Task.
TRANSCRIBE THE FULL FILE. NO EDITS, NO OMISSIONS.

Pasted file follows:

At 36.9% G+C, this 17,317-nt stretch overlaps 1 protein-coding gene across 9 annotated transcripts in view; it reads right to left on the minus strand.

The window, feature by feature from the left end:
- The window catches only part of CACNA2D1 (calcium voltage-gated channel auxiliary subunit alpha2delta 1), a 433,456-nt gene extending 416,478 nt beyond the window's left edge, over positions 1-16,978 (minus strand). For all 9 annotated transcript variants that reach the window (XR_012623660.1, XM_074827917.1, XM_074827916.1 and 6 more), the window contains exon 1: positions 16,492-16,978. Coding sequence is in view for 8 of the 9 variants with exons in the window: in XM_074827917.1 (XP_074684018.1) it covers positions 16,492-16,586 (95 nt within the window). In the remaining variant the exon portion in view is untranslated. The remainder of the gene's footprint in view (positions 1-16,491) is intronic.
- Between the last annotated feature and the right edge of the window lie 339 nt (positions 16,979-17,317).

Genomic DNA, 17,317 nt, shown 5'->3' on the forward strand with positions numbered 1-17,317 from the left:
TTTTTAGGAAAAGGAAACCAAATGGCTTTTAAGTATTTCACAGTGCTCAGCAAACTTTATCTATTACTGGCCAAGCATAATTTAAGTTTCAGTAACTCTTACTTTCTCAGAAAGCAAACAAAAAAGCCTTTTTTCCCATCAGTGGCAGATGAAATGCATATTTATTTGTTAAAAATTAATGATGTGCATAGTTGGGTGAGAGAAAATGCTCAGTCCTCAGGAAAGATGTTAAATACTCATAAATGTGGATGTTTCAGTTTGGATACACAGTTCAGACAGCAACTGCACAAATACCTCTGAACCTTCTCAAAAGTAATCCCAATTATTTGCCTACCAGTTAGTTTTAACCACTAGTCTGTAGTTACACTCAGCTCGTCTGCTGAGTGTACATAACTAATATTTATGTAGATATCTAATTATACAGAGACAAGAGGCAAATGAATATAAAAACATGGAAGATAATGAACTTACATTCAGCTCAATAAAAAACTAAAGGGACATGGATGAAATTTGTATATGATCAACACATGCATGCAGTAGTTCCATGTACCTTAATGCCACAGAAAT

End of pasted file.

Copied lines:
At 36.9% G+C, this 17,317-nt stretch overlaps 1 protein-coding gene across 9 annotated transcripts in view; it reads right to left on the minus strand.

The window, feature by feature from the left end:
- The window catches only part of CACNA2D1 (calcium voltage-gated channel auxiliary subunit alpha2delta 1), a 433,456-nt gene extending 416,478 nt beyond the window's left edge, over positions 1-16,978 (minus strand). For all 9 annotated transcript variants that reach the window (XR_012623660.1, XM_074827917.1, XM_074827916.1 and 6 more), the window contains exon 1: positions 16,492-16,978. Coding sequence is in view for 8 of the 9 variants with exons in the window: in XM_074827917.1 (XP_074684018.1) it covers positions 16,492-16,586 (95 nt within the window). In the remaining variant the exon portion in view is untranslated. The remainder of the gene's footprint in view (positions 1-16,491) is intronic.
- Between the last annotated feature and the right edge of the window lie 339 nt (positions 16,979-17,317).

Genomic DNA, 17,317 nt, shown 5'->3' on the forward strand with positions numbered 1-17,317 from the left:
TTTTTAGGAAAAGGAAACCAAATGGCTTTTAAGTATTTCACAGTGCTCAGCAAACTTTATCTATTACTGGCCAAGCATAATTTAAGTTTCAGTAACTCTTACTTTCTCAGAAAGCAAACAAAAAAGCCTTTTTTCCCATCAGTGGCAGATGAAATGCATATTTATTTGTTAAAAATTAATGATGTGCATAGTTGGGTGAGAGAAAATGCTCAGTCCTCAGGAAAGATGTTAAATACTCATAAATGTGGATGTTTCAGTTTGGATACACAGTTCAGACAGCAACTGCACAAATACCTCTGAACCTTCTCAAAAGTAATCCCAATTATTTGCCTACCAGTTAGTTTTAACCACTAGTCTGTAGTTACACTCAGCTCGTCTGCTGAGTGTACATAACTAATATTTATGTAGATATCTAATTATACAGAGACAAGAGGCAAATGAATATAAAAACATGGAAGATAATGAACTTACATTCAGCTCAATAAAAAACTAAAGGGACATGGATGAAATTTGTATATGATCAACACATGCATGCAGTAGTTCCATGTACCTTAATGCCACAGAAAT